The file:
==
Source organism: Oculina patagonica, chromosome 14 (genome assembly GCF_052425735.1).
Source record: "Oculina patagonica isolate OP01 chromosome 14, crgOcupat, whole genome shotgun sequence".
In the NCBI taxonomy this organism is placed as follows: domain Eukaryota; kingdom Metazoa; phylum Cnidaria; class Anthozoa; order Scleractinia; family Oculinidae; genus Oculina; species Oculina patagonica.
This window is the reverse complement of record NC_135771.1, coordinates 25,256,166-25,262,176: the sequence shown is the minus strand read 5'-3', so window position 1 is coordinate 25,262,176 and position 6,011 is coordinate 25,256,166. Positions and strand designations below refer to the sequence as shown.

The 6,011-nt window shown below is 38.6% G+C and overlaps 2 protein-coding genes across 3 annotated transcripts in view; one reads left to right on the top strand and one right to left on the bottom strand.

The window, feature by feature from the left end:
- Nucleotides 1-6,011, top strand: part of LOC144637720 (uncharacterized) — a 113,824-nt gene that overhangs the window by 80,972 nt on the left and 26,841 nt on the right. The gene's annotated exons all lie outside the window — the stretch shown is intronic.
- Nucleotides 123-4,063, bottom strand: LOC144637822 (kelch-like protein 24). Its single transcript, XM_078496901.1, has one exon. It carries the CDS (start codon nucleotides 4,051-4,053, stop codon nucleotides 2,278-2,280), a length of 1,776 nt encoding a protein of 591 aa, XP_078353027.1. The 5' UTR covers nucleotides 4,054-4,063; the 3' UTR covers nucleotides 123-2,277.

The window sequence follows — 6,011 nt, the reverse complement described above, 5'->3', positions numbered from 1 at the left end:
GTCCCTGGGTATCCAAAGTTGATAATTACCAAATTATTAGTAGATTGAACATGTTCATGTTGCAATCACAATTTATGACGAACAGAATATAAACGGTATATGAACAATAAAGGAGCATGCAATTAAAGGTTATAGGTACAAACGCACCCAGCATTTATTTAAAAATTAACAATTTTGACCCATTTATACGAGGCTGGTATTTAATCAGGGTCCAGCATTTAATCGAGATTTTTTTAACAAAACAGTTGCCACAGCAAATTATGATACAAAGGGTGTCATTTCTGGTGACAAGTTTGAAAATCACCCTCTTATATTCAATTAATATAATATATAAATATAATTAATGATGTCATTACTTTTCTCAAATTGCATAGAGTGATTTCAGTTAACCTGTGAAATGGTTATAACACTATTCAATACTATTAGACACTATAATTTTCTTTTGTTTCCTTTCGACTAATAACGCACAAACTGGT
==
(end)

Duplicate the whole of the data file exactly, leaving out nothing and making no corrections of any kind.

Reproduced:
Source organism: Oculina patagonica, chromosome 14 (genome assembly GCF_052425735.1).
Source record: "Oculina patagonica isolate OP01 chromosome 14, crgOcupat, whole genome shotgun sequence".
In the NCBI taxonomy this organism is placed as follows: domain Eukaryota; kingdom Metazoa; phylum Cnidaria; class Anthozoa; order Scleractinia; family Oculinidae; genus Oculina; species Oculina patagonica.
This window is the reverse complement of record NC_135771.1, coordinates 25,256,166-25,262,176: the sequence shown is the minus strand read 5'-3', so window position 1 is coordinate 25,262,176 and position 6,011 is coordinate 25,256,166. Positions and strand designations below refer to the sequence as shown.

The 6,011-nt window shown below is 38.6% G+C and overlaps 2 protein-coding genes across 3 annotated transcripts in view; one reads left to right on the top strand and one right to left on the bottom strand.

The window, feature by feature from the left end:
- Nucleotides 1-6,011, top strand: part of LOC144637720 (uncharacterized) — a 113,824-nt gene that overhangs the window by 80,972 nt on the left and 26,841 nt on the right. The gene's annotated exons all lie outside the window — the stretch shown is intronic.
- Nucleotides 123-4,063, bottom strand: LOC144637822 (kelch-like protein 24). Its single transcript, XM_078496901.1, has one exon. It carries the CDS (start codon nucleotides 4,051-4,053, stop codon nucleotides 2,278-2,280), a length of 1,776 nt encoding a protein of 591 aa, XP_078353027.1. The 5' UTR covers nucleotides 4,054-4,063; the 3' UTR covers nucleotides 123-2,277.

The window sequence follows — 6,011 nt, the reverse complement described above, 5'->3', positions numbered from 1 at the left end:
GTCCCTGGGTATCCAAAGTTGATAATTACCAAATTATTAGTAGATTGAACATGTTCATGTTGCAATCACAATTTATGACGAACAGAATATAAACGGTATATGAACAATAAAGGAGCATGCAATTAAAGGTTATAGGTACAAACGCACCCAGCATTTATTTAAAAATTAACAATTTTGACCCATTTATACGAGGCTGGTATTTAATCAGGGTCCAGCATTTAATCGAGATTTTTTTAACAAAACAGTTGCCACAGCAAATTATGATACAAAGGGTGTCATTTCTGGTGACAAGTTTGAAAATCACCCTCTTATATTCAATTAATATAATATATAAATATAATTAATGATGTCATTACTTTTCTCAAATTGCATAGAGTGATTTCAGTTAACCTGTGAAATGGTTATAACACTATTCAATACTATTAGACACTATAATTTTCTTTTGTTTCCTTTCGACTAATAACGCACAAACTGGT